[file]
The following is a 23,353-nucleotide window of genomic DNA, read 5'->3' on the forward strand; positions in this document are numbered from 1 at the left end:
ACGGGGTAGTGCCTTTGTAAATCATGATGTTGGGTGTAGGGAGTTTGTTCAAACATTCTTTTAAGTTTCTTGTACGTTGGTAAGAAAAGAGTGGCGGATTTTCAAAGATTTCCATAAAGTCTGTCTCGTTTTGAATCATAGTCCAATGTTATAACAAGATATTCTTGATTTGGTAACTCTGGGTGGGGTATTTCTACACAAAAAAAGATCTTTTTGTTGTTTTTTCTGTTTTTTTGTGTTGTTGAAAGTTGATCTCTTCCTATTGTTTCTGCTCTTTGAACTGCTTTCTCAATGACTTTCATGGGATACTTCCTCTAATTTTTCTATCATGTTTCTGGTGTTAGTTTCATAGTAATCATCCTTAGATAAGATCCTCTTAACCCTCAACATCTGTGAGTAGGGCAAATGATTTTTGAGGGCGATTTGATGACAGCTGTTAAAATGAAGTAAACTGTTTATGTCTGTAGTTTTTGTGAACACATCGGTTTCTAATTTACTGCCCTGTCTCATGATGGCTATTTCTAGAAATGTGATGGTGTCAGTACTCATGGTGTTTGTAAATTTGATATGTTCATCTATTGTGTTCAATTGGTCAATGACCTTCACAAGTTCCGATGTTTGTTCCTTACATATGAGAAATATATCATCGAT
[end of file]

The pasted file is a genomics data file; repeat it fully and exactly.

The following is a 23,353-nucleotide window of genomic DNA, read 5'->3' on the forward strand; positions in this document are numbered from 1 at the left end:
ACGGGGTAGTGCCTTTGTAAATCATGATGTTGGGTGTAGGGAGTTTGTTCAAACATTCTTTTAAGTTTCTTGTACGTTGGTAAGAAAAGAGTGGCGGATTTTCAAAGATTTCCATAAAGTCTGTCTCGTTTTGAATCATAGTCCAATGTTATAACAAGATATTCTTGATTTGGTAACTCTGGGTGGGGTATTTCTACACAAAAAAAGATCTTTTTGTTGTTTTTTCTGTTTTTTTGTGTTGTTGAAAGTTGATCTCTTCCTATTGTTTCTGCTCTTTGAACTGCTTTCTCAATGACTTTCATGGGATACTTCCTCTAATTTTTCTATCATGTTTCTGGTGTTAGTTTCATAGTAATCATCCTTAGATAAGATCCTCTTAACCCTCAACATCTGTGAGTAGGGCAAATGATTTTTGAGGGCGATTTGATGACAGCTGTTAAAATGAAGTAAACTGTTTATGTCTGTAGTTTTTGTGAACACATCGGTTTCTAATTTACTGCCCTGTCTCATGATGGCTATTTCTAGAAATGTGATGGTGTCAGTACTCATGGTGTTTGTAAATTTGATATGTTCATCTATTGTGTTCAATTGGTCAATGACCTTCACAAGTTCCGATGTTTGTTCCTTACATATGAGAAATATATCATCGAT